212 - Choices | Scoins.net | DJS

212 - Choices

Talking to my brother (yes, an unusual event) about the 2008 crisis, his take was largely different from mine. As he said at a later point in the conversation, If people are asked a question in an open oral/aural environment, then the first answer strongly affects all answers. He referred to Kahneman, who I subsequently have looked up properly. I’d heard of him and his work, but not studied it in any sense properly. I do so(me of that) here.

You have two decisions to make, A or B and C or D
Choose between:
     A, a sure gain of $250,  and
     B, a 25% chance to gain $1000 and a 75% chance to gain $0.

Separately, choose between 
    C, a sure loss of $750,  and
    D, a 75% chance to lose $1000 and a 25% chance to lose $0.

From here Tversky & Kahneman 1981 p454:
Of 150 respondents, responses were, in percentage terms  A:B  84:16, risk averse and C:D 13:87, risk seeking.  Choices made were A&D 73%, B&C 3%. Given only the choices A&D and B&C, 100% go for the first.

Several experiments have been done that show that we are risk averse when it comes to gain and risk seeking over loss. At least two thirds of us will take the smaller certain gain. The same proportion will opt for the chance to lose nothing, even when the alternative is twice as expensive. Further questioning shows that the responses are insensitive to the changes in wealth, while being very sensitive to gains or losses.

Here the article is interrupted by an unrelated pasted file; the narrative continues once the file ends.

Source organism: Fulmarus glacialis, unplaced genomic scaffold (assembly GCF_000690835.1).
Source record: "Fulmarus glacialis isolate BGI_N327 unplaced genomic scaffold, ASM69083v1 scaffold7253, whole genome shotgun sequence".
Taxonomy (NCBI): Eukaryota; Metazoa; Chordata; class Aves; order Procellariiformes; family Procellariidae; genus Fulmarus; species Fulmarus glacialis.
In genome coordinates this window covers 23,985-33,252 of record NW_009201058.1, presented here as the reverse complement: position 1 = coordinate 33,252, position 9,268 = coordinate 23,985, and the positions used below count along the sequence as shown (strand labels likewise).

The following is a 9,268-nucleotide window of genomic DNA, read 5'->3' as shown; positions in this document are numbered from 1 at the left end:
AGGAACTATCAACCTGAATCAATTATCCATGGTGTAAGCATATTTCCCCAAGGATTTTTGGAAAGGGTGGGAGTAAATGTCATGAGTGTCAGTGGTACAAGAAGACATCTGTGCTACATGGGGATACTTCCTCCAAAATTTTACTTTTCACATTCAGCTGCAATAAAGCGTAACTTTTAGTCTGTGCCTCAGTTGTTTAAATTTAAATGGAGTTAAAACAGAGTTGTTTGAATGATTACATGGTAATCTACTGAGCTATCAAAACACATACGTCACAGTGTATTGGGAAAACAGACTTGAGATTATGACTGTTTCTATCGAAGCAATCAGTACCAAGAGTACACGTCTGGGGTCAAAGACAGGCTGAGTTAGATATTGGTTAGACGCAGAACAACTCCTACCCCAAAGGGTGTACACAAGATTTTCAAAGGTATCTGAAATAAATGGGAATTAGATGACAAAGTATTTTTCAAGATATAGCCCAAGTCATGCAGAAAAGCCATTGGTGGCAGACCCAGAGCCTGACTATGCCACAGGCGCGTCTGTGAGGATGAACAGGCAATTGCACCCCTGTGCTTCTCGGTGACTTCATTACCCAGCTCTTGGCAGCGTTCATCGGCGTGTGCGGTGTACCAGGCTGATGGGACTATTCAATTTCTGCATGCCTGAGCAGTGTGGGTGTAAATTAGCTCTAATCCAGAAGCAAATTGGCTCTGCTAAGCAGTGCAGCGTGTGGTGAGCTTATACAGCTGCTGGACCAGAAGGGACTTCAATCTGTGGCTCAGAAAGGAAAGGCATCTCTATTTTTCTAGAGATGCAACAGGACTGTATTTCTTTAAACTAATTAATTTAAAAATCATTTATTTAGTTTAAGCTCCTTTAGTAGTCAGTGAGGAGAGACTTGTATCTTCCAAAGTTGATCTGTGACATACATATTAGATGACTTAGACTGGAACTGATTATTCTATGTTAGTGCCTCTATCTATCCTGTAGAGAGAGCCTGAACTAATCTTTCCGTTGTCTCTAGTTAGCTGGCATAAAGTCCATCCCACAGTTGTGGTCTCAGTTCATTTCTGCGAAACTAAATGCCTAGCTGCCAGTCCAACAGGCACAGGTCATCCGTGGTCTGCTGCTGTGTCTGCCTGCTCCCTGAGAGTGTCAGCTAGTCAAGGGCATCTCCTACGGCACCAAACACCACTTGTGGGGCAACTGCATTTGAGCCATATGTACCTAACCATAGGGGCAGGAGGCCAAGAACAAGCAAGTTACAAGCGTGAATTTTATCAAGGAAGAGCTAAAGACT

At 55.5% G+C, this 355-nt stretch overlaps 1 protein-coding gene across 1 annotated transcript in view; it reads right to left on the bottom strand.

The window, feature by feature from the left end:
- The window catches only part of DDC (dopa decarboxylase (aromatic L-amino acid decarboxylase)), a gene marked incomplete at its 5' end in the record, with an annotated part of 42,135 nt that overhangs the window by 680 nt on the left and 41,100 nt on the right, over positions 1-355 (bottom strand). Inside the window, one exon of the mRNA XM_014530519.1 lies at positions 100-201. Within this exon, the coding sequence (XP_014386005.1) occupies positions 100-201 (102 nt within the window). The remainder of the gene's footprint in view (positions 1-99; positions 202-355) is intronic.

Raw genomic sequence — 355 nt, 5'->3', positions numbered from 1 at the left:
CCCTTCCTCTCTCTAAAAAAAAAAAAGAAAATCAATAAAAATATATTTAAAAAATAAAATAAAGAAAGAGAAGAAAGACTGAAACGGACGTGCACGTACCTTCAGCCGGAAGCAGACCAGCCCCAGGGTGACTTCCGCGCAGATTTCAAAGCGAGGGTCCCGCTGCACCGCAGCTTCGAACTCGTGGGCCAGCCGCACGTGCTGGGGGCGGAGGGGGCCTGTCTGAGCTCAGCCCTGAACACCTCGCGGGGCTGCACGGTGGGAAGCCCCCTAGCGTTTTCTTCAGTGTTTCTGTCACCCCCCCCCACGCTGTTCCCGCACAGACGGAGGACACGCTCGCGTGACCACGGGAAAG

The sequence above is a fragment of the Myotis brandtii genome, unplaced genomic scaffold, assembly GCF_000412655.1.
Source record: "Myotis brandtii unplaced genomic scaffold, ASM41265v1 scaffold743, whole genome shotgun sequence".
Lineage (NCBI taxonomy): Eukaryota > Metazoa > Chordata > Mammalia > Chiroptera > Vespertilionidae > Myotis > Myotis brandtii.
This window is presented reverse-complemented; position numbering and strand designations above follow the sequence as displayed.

This might then translate to the Brexit referendum: Remain offers a small chance of improvement and no new losses. Leave offers a chance for improvement in some areas of concern – and for those who included it in their thinking, likely losses of wealth. Since the swing was away from Remain, the referendum expressed significant opinion that the perceived wrongs of EU behaviour and patterns of movement were worth some costs to the nation. What was wrong about the campaign was that the money arguments focused on not-paying money to Europe, not on the costs of leaving Europe. The dearth of trustworthy data moved the population at large towards Leave. The choice at the time was largely seen as worth the risk because whatever the likely losses were, they had been argued into irrelevance. In terms of the choices A to D, Leave was offering cases A (we gain all that which we currently give to Europe) and D (and if there are losses, we have great opportunities to reduce these), while Remain was very little, more equivalent to not daring to play the game; the vague promise that maybe reform would occur is, to my mind more like D than the other choices. Which argues that Leave was always likely to win, given the approaches taken by the campaigns.

The matter that is confusing is that, from a non-emotional perspective the two situations might be seen as identical. In Tversky and Kahneman’s work they moved to looking at life rather than money in problems 5&6:

The framing is that the nation is faced with the prospect of a disease, expected to kill 600 people. If it makes it more serious, think of this as counting in thousands of people.

Problem 5 presents as lives saved:
              A saves 200,
              B saves 600 at 1/3 probability or none at 2/3 probability.